Social determinants of health – raising the bar for MS during COVID-19
A huge wealth of information has come out of the COVID-19 pandemic, with the MS Register team analysing The impact of COVID-19 in patients with MS, the hidden cost of MS and future plans for an MS pregnancy study, and other patterns across COVID-19 and social determinants of health, lower income, mental health difficulties and risks of severity with COVID-19 arising over the past months.
Globally, according to the IMF’s World Economic Outlook projections and data from World Bank’s PovcalNet, “Covid-19 is likely to cause the first increase in global poverty since 1998.” with predictions that 49 million people will be pushed into extreme poverty in 2020 as a result of the pandemic (Forbes, 28.05.20). Within the UK, Poverty and Social Exclusion (PSE) have researched the impact of COVID-19 on UK households, with key findings including:
- 3.1 million households are in serious financial difficulty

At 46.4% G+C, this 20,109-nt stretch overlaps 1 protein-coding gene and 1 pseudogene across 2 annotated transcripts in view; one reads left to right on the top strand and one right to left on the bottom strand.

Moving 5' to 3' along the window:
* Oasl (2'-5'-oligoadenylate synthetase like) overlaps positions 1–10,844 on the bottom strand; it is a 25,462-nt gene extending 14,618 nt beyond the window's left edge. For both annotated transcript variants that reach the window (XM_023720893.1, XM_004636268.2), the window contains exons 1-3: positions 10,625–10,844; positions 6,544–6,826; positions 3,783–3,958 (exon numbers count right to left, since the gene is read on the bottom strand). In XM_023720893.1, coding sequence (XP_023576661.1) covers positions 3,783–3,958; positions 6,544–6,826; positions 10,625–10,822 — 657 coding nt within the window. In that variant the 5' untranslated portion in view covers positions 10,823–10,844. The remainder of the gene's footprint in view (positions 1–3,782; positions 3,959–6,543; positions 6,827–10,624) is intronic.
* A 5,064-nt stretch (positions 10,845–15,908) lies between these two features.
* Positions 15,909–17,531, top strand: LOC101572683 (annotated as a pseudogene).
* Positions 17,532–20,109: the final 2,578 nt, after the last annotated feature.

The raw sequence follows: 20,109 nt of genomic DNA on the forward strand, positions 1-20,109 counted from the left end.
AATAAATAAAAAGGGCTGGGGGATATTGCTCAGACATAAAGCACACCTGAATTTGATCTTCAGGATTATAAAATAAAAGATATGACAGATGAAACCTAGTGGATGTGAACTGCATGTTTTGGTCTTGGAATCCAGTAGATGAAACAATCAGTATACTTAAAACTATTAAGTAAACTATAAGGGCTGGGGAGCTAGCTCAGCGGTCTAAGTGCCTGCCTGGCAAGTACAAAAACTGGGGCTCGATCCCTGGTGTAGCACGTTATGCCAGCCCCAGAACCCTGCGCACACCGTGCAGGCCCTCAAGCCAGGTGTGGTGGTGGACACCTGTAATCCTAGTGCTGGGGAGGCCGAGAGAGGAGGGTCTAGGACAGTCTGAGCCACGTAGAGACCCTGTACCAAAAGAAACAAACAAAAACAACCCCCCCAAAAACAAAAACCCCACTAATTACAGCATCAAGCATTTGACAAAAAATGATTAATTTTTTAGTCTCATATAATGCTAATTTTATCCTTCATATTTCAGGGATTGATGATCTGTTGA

- 4.8 million households are struggling to make ends meet
- 7 million have lost a significant part of their earnings
- 7.7 million households anticipate some fall in income in the next 3 months
- 10.4 million households are potentially exposed financially
At the start of May, Prof Gavin Giovannoni highlighted the poor health outcomes associated with poverty in his BartsMS blog, citing recent data from the Office of National Statistics (ONS) and noting that
‘On average the most deprived areas of the country had more than double the death rate [from COVID-19] than people in the least deprived areas.’
We know from the UK MS Register that ‘people with MS and their families are having to fund up to 75% of non-medical costs from their own pockets’ and this financial strain, within the societal impact of COVID-19 will be having an impact on those living with MS.
This wealth of new information provides a strong basis for the workstream to build on to both understand the depth of the challenge, and to create some tools and strategies to support patients who may need additional support or be at risk of ‘falling off the radar’ of healthcare services.
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